Tuesday, January 22, 2013

Alternative Clean Energy Roundup: 22 January 2013

Zimbabwe's climate change policies need an urban focus
JOHANNESBURG, 22 January 2013 (IRIN) - In spite of the political and financial turmoil that Zimbabwe faces, the country seems to be on the right track in adopting strategies to address the effects of climate change. But these strategies tend to have a strong rural bias, overlooking the fact that almost half of the country now lives in urban areas, according to a joint review of the country's climate change response by a think tank and leading NGO. read more>>>

Financing the Green Economy
BEIJING – 21 January 2013 - According to new estimates that will be presented at this year’s World Economic Forum meeting in Davos, $100 trillion is needed by 2030 to finance infrastructure needs worldwide. This investment needs to be greened – its design and use must rely on less carbon and fewer natural resources – if we are to avoid an unsustainable increase in global temperatures of four degrees Celsius or more in the coming decades.

At least in the short term, green investment costs more than business-as-usual investment – about $700 million a year worldwide, according to the G-20-inspired Green Growth Action Alliance, chaired by former Mexican President Felipe Calderón. Additional outlays of $140 billion annually are required just to green the estimated $15 trillion investment in energy generation needed by 2020. read more>>>

The green economy
January 22, 2013 - The global warming phenomenon is one of the most controversial issues in the era of globalization. It has changed the world’s agenda as scientists and other experts undertake research, make predictions and explore facts which may be inconvenient. It also has forced both developed and developing countries to encourage and support the concepts of green economy and green industry as major tools to achieve sustainable development.

In addition, the world has become more interdependent, and in order to solve common problems and remove barriers among nations, international organizations, unions and agreements must play a critical role in global issues in both developing and developed countries. Moreover, individuals must work together in groups to curb the effects of global warming and let globalization work as it should. read more>>>

Bio-CNG for Indian Telecoms, Microgrids and Beyond
January 21, 2013 - There is a clean energy revolution afoot in India. This revolution, mandated by the government, is not about increasing the reliability of the country’s faltering electrical grid -- or providing power to the millions who live without it.

Instead, the federal mandate is all about the energy source for cell-phone base stations. India, the world’s second-largest mobile market after China, has more than 400,000 base stations. By 2020, 75 percent of rural base stations and 33 percent of urban and suburban towers will need to run on renewable energy. The directive comes as diesel prices, heavily subsidized by the government, are rising and as the country looks for ways to address carbon emissions.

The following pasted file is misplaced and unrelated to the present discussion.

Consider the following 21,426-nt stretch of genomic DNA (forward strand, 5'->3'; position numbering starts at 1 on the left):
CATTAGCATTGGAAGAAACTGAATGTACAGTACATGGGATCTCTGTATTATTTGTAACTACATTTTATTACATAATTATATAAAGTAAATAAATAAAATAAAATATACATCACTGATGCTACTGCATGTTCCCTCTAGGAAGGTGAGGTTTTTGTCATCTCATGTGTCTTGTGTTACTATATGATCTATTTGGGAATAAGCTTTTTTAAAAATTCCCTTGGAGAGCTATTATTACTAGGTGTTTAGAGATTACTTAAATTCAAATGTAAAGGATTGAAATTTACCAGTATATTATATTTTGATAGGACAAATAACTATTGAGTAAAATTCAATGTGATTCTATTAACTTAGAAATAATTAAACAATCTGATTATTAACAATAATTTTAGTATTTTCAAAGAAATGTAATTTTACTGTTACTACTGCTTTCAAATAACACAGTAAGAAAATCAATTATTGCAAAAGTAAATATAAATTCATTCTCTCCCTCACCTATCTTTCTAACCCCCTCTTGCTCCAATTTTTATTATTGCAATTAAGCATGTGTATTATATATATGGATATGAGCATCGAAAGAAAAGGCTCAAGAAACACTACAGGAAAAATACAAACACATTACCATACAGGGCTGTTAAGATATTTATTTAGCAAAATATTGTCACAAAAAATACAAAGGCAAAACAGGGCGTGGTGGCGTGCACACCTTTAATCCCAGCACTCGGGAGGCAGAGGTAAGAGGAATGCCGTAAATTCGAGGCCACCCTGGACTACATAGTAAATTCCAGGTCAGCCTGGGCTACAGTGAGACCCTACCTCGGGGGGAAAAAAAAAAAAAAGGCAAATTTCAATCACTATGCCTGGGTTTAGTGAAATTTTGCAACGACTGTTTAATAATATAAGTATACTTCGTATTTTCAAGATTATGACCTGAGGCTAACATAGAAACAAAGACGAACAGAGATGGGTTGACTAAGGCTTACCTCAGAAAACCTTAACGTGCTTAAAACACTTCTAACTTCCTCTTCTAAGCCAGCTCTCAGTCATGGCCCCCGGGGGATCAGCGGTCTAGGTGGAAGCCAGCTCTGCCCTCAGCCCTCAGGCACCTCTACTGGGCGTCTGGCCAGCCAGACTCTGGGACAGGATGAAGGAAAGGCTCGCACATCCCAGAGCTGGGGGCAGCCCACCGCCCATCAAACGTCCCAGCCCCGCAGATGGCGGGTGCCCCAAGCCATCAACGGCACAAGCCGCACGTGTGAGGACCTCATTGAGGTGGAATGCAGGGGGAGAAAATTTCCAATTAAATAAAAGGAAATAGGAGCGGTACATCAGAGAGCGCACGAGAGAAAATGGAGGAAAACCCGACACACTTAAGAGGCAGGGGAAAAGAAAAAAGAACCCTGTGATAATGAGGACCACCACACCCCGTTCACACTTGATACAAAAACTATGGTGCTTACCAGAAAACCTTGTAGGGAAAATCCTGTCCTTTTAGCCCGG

Solar has been the winner so far, but it’s still early days. One company, NextGen, has developed bio-compressed natural gas digesters that are gaining ground and could power not only the cell networks, but also parts of the surrounding villages in rural locations. read more>>>

Solar Microgrids & the Developing World
January 21, 2013 - Almost 400 million Indians, do not have access to a power grid. Nikhil Jaisinghani and Brian Shaad, cofounders of Mera Gao Power (MGP), want to change that. MGP’s goal is to provide 400 million rural Indians access to clean light (as opposed to kerosene-fueled lamps) and the opportunity to charge their phone without taking a trip to their town’s recharging kiosk. With the falling cost of solar panels and LEDs, the company aims to use microgrids to dispense power throughout rural India.

Microgrids offer many advantages to developing countries. Because the installation cost can be spread across a village instead of an individual basis, microgrids offer poor villages an economically feasible option for power. The microgrid system can also use more efficient, larger-scale generation and storage systems to lower operational costs. read more>>>

“Smart from the Start” — Government Establishes Arizona Solar Energy Zones
January 20, 2013 - Departing Secretary of the Interior Ken Salazar on January 18 announced the designation of 192,100 acres of public land in Arizona “as potentially suitable for utility-scale solar and wind energy development.” Publication of Interior’s Record of Decision (ROD) also establishes the Agua Caliente Solar Energy Zone, “the third solar zone on public lands in Arizona and the 18th nationwide.”

Establishing the Agua Caliente Solar Energy Zone follows on as part of the Obama Administration’s federal blueprint for environmentally sensitive development of large-scale solar power projects spanning six Western states. The Solar Programmatic Environmental Impact Statement (PEIS) was officially launched with a press conference in Las Vegas last October. read more>>>

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